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dc.contributor.authorZak, Ciara Kathryn
dc.creatorZak, Ciara Kathryn
dc.date.accessioned2022-08-24T03:32:23Z
dc.date.available2022-08-24T03:32:23Z
dc.date.issued2022
dc.identifier.citationZak, Ciara Kathryn. (2022). EXPANDING THE APPLICATION OF NANODISCS FOR NATIVE MASS SPECTROMETRY TO STUDY BIOMOLECULES (Bachelor's thesis, University of Arizona, Tucson, USA).
dc.identifier.urihttp://hdl.handle.net/10150/665894
dc.description.abstractMembrane proteins mediate critical physiological roles which establishes them as attractive therapeutic targets. However, membrane protein interactions have proven difficult to study in a native lipid environment given their structural lability, transient nature, as well as the lack of lipid bilayer platforms to study protein-lipid interactions. Therefore, nanodiscs were developed for use in conjunction with native mass spectrometry to improve membrane protein analysis. Nanodiscs serve as a tool that provide a stable, biologically relevant lipid bilayer platform to solubilize membrane proteins. They are favorable given their more native state than detergent micelles and bicelles. Native mass spectrometry of membrane protein-nanodisc complexes allows for further investigation and characterization of membrane protein-lipid interactions. Previously, native mass spectrometry of nanodiscs was limited by the lack of nanodisc controllability. The occasional instability of nanodiscs makes it difficult to preserve entire nanodisc complexes with embedded membrane proteins and the inability to significantly destabilize nanodisc complexes limits ejection of biomolecules. We demonstrate that electrospray ionization conditions as well as charge manipulation chemical additives modulate nanodisc stability during native mass spectrometry. The significant difference in stability of nanodiscs with various chemical additives and electrospray ionization conditions expands the application of native mass spectrometry of nanodiscs and opens new avenues for study. Former studies have synthesized nanodiscs containing one or two prominent phospholipids to study membrane proteins and other peptide interactions. Unfortunately, these nanodiscs are lacking the complexity of a natural polydisperse lipid bilayer. To better model biological membranes and provide a more biologically consistent environment for the study of membrane proteins, we developed nanodiscs which mimic mammalian, bacterial and mitochondrial lipid compositions, with as many as four different phospholipids, whose structure was then determined with native mass spectrometry. We applied our approach to successfully characterize the incorporation of the human antimicrobial peptide LL-37 in single lipid versus bacterial nanodiscs. The development of model membrane nanodiscs provides a more in depth understanding of the assembly of complex nanodiscs and expands the available tools for studying lipoproteins in model biological membranes. Additionally, native mass spectrometry allows for the characterization of high-mass complexes and evaluation of molecular interactions but usually requires resolution of the different charge states produced by electrospray ionization, a process that is difficult to accomplish for extremely polydisperse samples. These samples tend to have overlapping charge states which leads to unresolvable spectra. Charge detection mass spectrometry (CD-MS) aims to address these challenges posed by conventional native mass spectrometry by simultaneously measuring the charge and m/z of isolated ions. There is occasional charge state uncertainty that limits the resolution of spectra, but this is addressed by the development of UniDecCD software for computational deconvolution of CD-MS data. UniDecCD improves the resolution of large heterogeneous samples including megadalton viral capsids and heterogeneous nanodiscs made from natural lipid extracts. Therefore, we provide a new computational tool for CD-MS data analysis as well as expand the application of nanodiscs to studying natural lipid extracts and extremely large, polydisperse biomolecular complexes. Overall, we discuss various ways to expand the application of nanodiscs for native mass spectrometry and the study of biomolecular structures.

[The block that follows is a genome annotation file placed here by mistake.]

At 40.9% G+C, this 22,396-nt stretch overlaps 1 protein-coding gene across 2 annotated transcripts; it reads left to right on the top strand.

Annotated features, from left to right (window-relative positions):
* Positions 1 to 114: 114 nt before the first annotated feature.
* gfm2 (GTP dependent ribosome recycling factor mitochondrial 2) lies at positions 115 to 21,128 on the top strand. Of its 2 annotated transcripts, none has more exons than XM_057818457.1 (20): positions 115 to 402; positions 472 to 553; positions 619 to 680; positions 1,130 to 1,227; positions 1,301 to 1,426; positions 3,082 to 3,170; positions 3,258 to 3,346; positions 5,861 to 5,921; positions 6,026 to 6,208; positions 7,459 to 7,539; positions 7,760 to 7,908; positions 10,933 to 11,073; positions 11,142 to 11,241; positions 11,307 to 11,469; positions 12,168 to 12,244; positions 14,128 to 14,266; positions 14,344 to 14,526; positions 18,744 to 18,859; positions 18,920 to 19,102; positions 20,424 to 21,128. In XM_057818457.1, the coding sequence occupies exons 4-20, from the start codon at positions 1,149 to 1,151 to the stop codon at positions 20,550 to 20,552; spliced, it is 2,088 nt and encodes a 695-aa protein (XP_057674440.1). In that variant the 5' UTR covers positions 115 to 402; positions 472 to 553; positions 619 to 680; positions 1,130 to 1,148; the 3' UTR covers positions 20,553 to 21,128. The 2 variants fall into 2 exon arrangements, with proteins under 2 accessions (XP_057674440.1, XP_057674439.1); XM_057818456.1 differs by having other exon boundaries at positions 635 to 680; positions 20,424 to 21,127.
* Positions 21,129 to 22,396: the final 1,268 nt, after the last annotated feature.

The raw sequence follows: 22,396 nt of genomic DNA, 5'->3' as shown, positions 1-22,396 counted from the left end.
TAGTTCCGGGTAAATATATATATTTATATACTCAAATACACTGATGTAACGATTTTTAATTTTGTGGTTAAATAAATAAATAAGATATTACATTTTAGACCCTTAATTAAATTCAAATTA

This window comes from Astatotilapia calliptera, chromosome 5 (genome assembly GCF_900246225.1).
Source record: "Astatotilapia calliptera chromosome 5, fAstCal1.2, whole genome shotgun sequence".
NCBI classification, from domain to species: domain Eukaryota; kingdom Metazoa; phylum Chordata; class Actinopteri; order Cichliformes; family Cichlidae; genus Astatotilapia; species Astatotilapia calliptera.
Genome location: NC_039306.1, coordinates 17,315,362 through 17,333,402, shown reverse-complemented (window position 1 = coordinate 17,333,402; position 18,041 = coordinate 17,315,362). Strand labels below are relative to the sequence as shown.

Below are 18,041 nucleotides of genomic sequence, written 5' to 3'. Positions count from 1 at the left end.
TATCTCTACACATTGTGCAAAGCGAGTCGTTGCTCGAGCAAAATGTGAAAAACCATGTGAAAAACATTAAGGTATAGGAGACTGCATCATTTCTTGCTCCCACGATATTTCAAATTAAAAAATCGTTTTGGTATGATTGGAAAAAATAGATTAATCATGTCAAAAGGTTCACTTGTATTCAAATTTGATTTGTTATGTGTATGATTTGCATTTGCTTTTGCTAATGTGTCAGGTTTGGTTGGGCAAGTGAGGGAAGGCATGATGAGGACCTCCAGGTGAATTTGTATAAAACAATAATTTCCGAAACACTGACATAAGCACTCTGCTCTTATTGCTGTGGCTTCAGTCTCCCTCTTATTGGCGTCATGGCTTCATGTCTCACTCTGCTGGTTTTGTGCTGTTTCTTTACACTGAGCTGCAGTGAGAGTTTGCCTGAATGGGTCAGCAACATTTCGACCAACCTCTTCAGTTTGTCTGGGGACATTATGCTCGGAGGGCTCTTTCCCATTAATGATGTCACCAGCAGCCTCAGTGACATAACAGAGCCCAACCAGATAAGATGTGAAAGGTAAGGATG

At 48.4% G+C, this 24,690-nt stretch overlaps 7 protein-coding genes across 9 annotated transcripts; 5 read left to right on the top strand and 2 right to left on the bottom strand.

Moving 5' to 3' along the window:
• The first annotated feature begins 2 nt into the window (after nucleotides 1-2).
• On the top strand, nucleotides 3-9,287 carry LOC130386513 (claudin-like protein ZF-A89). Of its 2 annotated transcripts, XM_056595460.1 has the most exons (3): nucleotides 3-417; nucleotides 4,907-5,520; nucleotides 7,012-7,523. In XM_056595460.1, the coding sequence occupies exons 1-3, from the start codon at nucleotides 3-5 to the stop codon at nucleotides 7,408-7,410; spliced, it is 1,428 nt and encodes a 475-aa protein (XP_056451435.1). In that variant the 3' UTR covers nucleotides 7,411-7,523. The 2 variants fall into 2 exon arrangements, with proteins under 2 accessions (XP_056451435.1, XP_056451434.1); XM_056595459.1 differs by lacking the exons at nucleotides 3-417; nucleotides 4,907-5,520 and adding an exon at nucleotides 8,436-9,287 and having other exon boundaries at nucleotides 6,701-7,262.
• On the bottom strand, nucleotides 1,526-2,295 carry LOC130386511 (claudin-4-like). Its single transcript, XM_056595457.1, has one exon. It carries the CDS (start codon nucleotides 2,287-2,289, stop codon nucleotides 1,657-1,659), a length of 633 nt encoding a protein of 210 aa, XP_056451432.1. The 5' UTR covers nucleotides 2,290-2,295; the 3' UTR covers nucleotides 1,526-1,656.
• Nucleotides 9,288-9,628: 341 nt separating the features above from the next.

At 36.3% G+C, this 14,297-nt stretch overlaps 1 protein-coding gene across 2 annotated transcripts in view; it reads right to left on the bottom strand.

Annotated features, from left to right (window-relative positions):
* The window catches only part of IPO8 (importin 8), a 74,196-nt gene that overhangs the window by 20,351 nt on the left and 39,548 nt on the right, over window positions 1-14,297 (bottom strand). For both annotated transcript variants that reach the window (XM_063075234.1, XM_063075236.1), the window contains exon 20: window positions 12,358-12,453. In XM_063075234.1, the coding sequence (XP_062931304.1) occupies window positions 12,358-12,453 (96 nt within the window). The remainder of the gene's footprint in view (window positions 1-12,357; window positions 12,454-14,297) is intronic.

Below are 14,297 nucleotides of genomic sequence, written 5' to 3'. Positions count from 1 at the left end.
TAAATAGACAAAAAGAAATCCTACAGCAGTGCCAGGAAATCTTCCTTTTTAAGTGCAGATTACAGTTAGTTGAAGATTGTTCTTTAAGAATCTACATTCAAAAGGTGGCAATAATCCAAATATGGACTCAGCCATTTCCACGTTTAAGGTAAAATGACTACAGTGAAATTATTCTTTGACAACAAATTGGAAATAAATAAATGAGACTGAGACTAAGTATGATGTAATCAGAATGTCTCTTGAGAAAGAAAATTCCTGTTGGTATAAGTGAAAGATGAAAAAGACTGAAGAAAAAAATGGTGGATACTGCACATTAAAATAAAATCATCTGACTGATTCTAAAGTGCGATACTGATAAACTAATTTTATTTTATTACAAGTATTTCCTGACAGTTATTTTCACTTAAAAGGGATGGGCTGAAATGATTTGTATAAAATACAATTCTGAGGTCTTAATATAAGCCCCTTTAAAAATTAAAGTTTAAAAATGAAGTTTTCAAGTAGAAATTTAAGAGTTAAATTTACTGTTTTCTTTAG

dc.language.isoen
dc.publisherThe University of Arizona.
dc.rightsCopyright © is held by the author. Digital access to this material is made possible by the University Libraries, University of Arizona. Further transmission, reproduction or presentation (such as public display or performance) of protected items is prohibited except with permission of the author.
dc.rights.urihttp://rightsstatements.org/vocab/InC/1.0/
dc.titleEXPANDING THE APPLICATION OF NANODISCS FOR NATIVE MASS SPECTROMETRY TO STUDY BIOMOLECULES
dc.typeElectronic Thesis
dc.typetext
thesis.degree.grantorUniversity of Arizona
thesis.degree.levelbachelors
thesis.degree.disciplineMolecular and Cellular Biology
thesis.degree.disciplineHonors College
thesis.degree.nameB.S.
refterms.dateFOA2022-08-24T03:32:23Z


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